By Murray Schneider
More than 50 family, friends and fellow fire fighters released more than a hundred balloons above Fire Station 26 at noon on Sunday, August 14th to remember the 54th birthday of San Francisco firefighter and paramedic, Anthony Valerio.
The red, yellow, blue and orange balloons sailed to the left of both the American and California state flags that flew over the firehouse. Some nestled in the branches of an adjacent pine tree before escaping to the east, carried away by an afternoon Diamond Heights breeze.
The last time such a number of people gathered in front of the fire house, on June 6th, the two flags waved at half-staff in honor of Tony Valerio and his fallen comrade, Vincent Perez, both taken in a tragic June 2nd Berkeley Way home fire.
On June 6th people had grieved; two months and seven days later they returned to celebrate a San Francisco hero’s birthday.
“My brother never forgot anyone’s birthday,” said Jacquie Samsel, Valerio’s younger sister, as she assembled smiling celebrants in a circle. “He was fun-loving and loved life.”
With the released balloons floating toward Noe Valley, participants broke into a rendition of Happy Birthday.
Moments later, around cookies and cupcakes, people reminisced about a man they remembered as the ‘Peoples’ Paramedic.’
“Tony was always rescuing somebody,” Donna Valerio, another sister recalled. “Once on an airplane the flight attendant called for a doctor and Tony jumped from his seat and assisted a man with gastro-intestinal pains.”
“Another time,” she continued, “in Monterey, where he was scuba diving, he pulled a man from the ocean who’d been attacked by a shark.”
“Tony had a sense of humor, though,” she smiled. “Answering an emergency call, Tony listened to a man complaining he passed out when he stood. So Tony told the man not to stand up.”
Janette Neves-Reyes, a ten-year SFFD veteran, knew Valerio for a brief six months. “Tony crammed more in one year of life than most people do in a lifetime,” she said. “Once we were called to a Diamond Heights kitchen fire. When the French couple thanked Tony, he answered them in French. Before we left they’d baked us French chocolate cookies.”
Valerio was a man for all seasons, people recollected. He surfed, hang-glided, scuba dived, cooked, spoke several foreign languages with fluency and even raised chickens in his Excelsior backyard.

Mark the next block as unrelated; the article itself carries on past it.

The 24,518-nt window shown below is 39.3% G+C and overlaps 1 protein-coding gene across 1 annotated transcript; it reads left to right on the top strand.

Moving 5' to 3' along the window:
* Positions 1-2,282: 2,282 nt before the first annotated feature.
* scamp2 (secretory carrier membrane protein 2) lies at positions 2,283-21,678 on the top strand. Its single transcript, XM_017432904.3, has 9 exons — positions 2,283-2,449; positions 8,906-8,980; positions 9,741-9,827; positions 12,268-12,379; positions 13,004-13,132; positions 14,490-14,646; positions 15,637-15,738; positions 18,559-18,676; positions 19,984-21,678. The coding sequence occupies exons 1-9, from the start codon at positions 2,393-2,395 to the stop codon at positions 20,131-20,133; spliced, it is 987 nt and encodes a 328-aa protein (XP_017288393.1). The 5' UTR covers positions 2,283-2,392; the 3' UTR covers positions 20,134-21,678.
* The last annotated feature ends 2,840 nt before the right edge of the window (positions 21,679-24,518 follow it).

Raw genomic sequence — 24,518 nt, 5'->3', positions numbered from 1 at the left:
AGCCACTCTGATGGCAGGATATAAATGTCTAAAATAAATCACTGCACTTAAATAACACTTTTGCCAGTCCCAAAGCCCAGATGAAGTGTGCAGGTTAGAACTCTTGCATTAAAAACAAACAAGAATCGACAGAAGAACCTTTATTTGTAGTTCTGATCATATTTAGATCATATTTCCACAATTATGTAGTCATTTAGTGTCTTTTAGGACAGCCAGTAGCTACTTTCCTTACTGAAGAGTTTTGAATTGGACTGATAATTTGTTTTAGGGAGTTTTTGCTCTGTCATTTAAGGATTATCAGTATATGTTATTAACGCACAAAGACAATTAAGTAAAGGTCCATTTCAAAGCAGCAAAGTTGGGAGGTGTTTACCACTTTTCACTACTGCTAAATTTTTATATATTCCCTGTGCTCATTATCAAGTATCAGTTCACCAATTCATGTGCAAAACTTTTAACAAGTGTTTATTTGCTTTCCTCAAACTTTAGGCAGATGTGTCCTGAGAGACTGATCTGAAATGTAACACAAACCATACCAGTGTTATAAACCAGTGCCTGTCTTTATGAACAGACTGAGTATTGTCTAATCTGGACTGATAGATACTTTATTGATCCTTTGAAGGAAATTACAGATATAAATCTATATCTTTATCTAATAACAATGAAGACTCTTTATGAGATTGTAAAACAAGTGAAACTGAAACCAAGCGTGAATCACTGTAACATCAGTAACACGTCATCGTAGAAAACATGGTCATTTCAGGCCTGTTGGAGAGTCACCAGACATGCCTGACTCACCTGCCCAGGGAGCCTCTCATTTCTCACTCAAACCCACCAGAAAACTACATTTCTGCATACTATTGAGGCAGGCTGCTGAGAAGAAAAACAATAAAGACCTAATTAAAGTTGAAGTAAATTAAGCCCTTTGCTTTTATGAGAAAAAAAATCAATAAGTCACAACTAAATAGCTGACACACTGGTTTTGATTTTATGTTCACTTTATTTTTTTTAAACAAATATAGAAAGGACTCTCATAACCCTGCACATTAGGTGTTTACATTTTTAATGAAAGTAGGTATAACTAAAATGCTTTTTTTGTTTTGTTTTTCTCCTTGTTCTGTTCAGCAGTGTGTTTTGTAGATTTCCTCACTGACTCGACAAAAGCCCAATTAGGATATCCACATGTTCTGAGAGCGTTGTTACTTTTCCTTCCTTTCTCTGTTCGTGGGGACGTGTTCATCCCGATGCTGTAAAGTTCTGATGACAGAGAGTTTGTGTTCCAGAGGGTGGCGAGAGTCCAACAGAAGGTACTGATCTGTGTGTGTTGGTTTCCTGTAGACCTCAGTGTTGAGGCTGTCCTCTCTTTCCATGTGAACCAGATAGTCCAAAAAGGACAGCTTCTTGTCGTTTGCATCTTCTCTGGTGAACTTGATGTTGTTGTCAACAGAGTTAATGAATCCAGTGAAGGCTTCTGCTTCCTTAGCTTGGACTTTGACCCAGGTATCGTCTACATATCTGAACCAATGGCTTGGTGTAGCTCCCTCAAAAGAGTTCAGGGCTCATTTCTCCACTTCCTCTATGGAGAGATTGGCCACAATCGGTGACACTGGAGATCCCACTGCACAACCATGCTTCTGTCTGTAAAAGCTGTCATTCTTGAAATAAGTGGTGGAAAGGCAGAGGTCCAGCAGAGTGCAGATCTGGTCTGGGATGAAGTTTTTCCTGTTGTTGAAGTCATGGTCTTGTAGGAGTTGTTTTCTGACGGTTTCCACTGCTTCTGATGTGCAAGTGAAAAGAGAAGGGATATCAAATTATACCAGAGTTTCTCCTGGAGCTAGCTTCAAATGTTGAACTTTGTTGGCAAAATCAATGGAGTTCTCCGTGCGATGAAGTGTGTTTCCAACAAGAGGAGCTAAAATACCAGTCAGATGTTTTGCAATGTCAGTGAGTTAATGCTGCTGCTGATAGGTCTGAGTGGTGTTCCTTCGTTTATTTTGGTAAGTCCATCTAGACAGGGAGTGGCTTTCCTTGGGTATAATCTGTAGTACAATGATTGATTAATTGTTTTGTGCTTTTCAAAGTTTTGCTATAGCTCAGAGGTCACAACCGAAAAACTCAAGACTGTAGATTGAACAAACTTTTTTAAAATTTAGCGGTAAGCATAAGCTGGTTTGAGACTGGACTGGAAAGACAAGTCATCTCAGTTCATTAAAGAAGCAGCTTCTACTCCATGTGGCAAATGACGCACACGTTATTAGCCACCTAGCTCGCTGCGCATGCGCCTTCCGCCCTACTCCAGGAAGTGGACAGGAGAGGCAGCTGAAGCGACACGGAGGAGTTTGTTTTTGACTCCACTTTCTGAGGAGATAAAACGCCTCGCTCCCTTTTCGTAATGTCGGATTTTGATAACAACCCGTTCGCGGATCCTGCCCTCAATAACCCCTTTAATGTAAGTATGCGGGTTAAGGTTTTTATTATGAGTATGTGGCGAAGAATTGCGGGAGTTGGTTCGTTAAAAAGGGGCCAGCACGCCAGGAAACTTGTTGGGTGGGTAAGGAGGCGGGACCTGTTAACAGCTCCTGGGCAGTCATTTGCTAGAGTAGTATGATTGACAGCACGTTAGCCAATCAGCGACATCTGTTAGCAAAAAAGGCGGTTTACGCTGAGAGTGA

“We’d have to shackle him down,” smiled Neves-Reyes. “Tony would talk to anybody.”
“Tony was just a nice guy,” said Bill Walkup, his brother-in-law. “There was a French lady in the neighborhood who’d come to the firehouse and Tony would speak French to her so she’d wouldn’t get homesick.”
“Off duty, once,” Valerio’s sister Donna recalled, “he got into his scuba gear and cleaned the Steinhart Aquarium’s fish tanks.”
Marina Valerio remembered her 50th birthday, which took place in 2009. “I was born in Italy where my father was stationed,” she reflected. “Tony asked me what I wanted and I said I wanted to see Verona. Tony took me, on his dime. It was the best experience of my life.”
Frank Valerio, Tony’s father, who spent 20 years in the U.S. Army, assessed his son’s life. “He was a good kid who grew up into a good man.”
Willie Cassillas, who has been in the fire department for 20 years, remembered Velerio. “Tony was the happiest firefighter of us all,” he said, “He was a fantastic paramedic, saving lives in every corner of the city.”
“Tony was a gentle soul,” Neves-Rivera chimed in. “When my blood sugar got too high while on duty, he’d lay out alcohol and diabetic sticks and test me.”
“He had a simple rule, the Golden Rule,” Casillas added. “Tony assisted stricken people exactly in the way he thought he’d like to be helped.”
Fire Chief Joanne Hayes-White released a balloon and stood reminiscing about Valerio with his siblings and parents.
“Tony will be missed,” she said. “He was an upbeat man with a talent for bringing us all together.”
Evidence of this abounds and isn’t lost on Neves-Rivera. “The neighbors have been so great,” she said. “Throughout August, each Tuesday and Thursday, they bring us dinner.”
Agreeing with the Fire Chief and her sister firefighter, Valerio’s younger brother, Mark, recalled. “Tony brought out the best in people,” he said. “Lining the streets at his funeral, homeless people came out of nowhere.”
Tony’s sister Jacquie has created a photo site to honor her brother. You can see it here.